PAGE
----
Libya Country Report

This study on Libya is one of a series of reports prepared within the framework of the EU-LISTCO project, funded under the EU’s Horizon 2020 programme. Libya is a special case within the EU-LISTCO project. It is in the western region of North Africa, bordered by the Mediterranean Sea to the north, Algeria and Tunisia to the west, Chad and Niger to the south, Sudan to the south-east and Egypt to the east. The security and stability of Libya is fundamental for the economic and political future of Europe, particularly in relation to migration, radicalisation and political economy. Because of the NATO-led intervention that brought about the collapse of the Libyan Arab al-Jamahiriyah, the country has now entered an interrelated social, economic and political crisis, and violence has been simmering for the past eight years. While the collapse of the previous government has been beneficial for some, numerous armed political actors now control the Libyan territory, supported and funded by external powers that often have contradictory political agendas. The purpose of this report is to answer the following research questions: what is the background of areas of limited statehood and contested order in Libya?; how and when can areas of limited statehood and contested order in Libya turn into governance breakdown and/or violent conflict, and how can these threats affect the security of the EU?; what are the resilience mechanisms in Libya?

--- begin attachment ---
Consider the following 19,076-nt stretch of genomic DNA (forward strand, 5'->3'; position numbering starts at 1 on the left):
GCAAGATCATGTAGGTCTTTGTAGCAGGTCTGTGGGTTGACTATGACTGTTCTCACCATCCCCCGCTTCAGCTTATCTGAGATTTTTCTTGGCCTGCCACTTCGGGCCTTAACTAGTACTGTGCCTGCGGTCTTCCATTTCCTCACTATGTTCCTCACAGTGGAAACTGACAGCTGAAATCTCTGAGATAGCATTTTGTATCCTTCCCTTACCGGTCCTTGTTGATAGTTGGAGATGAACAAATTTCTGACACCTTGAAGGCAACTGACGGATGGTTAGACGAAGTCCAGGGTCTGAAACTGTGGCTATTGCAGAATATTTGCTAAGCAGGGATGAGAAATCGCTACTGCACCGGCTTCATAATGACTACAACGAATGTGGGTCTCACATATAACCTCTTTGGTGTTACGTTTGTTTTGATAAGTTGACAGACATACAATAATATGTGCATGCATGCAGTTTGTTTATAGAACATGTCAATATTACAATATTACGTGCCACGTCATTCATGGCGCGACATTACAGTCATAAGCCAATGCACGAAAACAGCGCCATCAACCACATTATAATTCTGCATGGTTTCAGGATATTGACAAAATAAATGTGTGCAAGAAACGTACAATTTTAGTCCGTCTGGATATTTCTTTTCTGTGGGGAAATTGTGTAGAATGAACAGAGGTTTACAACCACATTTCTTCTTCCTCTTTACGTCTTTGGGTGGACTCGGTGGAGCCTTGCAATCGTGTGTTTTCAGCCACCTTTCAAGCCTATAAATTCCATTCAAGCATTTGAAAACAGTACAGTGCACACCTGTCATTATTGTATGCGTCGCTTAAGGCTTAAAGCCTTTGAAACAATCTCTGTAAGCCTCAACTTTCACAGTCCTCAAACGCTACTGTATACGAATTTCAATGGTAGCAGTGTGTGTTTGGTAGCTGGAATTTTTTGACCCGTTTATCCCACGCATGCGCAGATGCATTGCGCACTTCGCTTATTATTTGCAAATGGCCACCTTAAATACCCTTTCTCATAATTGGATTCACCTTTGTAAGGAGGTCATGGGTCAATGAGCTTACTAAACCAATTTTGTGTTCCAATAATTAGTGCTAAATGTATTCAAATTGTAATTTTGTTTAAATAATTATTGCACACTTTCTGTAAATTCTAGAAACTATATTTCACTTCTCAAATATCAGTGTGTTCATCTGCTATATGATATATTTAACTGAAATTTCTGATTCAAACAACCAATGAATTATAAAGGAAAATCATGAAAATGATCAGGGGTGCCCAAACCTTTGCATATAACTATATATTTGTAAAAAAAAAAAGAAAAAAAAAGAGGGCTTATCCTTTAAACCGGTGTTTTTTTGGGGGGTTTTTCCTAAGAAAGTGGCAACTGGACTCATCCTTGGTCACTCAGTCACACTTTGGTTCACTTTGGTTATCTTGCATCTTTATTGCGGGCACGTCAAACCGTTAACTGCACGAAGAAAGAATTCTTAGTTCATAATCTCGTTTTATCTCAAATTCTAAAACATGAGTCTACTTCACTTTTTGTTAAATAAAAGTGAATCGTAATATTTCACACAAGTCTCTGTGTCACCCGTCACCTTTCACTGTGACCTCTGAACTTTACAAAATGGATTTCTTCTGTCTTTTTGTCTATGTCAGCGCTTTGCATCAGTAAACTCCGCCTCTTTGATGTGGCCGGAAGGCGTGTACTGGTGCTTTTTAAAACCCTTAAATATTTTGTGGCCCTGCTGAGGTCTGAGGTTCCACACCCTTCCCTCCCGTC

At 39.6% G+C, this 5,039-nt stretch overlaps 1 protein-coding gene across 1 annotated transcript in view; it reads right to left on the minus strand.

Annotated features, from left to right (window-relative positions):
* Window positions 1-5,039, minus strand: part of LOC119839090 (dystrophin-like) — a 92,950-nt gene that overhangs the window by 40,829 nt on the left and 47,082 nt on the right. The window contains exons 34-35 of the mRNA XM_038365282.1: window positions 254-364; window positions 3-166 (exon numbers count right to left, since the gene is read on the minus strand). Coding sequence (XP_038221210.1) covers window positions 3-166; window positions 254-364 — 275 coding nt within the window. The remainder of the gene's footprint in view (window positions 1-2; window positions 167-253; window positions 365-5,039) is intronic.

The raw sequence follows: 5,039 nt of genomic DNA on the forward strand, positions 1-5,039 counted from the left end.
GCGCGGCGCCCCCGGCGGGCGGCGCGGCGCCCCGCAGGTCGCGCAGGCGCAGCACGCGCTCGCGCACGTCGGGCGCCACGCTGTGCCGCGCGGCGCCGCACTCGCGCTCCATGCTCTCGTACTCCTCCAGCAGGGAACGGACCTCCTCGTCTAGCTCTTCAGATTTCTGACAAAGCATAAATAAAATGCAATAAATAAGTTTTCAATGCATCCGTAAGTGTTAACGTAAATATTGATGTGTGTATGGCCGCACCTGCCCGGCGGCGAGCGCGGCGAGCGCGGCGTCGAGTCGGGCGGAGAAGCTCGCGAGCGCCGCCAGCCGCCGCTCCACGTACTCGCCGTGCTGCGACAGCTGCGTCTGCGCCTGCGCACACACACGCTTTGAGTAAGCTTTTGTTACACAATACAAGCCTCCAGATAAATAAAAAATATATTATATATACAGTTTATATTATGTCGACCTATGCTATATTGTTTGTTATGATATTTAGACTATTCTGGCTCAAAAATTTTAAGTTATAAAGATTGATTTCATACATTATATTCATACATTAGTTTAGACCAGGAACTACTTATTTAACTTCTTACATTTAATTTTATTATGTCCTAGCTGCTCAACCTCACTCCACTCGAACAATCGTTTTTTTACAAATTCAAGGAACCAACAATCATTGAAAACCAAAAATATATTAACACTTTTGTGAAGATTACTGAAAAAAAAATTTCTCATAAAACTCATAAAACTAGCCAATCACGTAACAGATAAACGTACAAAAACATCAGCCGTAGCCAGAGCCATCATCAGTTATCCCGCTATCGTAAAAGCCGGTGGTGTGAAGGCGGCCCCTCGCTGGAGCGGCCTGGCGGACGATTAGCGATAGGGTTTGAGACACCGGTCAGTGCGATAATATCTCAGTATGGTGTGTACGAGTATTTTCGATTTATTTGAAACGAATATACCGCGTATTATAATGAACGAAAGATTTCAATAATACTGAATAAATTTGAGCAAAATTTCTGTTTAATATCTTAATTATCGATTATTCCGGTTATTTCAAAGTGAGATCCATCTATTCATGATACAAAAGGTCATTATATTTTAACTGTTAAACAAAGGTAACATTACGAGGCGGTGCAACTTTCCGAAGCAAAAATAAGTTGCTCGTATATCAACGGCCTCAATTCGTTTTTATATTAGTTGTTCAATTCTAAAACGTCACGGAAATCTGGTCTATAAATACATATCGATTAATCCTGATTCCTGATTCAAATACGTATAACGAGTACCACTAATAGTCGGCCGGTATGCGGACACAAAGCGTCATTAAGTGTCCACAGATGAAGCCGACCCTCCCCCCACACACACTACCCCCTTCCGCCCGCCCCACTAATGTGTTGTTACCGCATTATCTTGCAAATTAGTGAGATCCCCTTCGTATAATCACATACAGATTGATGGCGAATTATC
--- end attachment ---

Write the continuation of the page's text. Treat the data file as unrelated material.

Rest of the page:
Authors: 
Details: 
(with Matteo Capasso, Jędrzej Czerep, Gabriella Sanchez) EU-LISTCO, December 2019, 51 p.
Publication date: 
12/12/2019

1. Introduction
2. Eu-LISTCO Conceptual Framework
3. Background on Areas of Limited Statehood and Contested Order
3.1 Contested Order
3.2 Areas of Limited Statehood
4. Risks and Tipping Points
4.1 The territorial level
4.1.1 Tripoli
4.1.2 The South: Fezzan
4.1.3 Eastern Libya: a LNA Stronghold?
4.2 The Sectoral Level
4.2.1 Political Economy
4.2.2 Radicalization
4.2.3 Migration
5. The Role of External Actors
5.1 International Organizations
5.2 African Neighbours
5.3 Russia
6. Resilience Mechanisms
6.1 Social Trust
6.2 Empirical Legitimacy
6.3 Institutional Design
7. Conclusion
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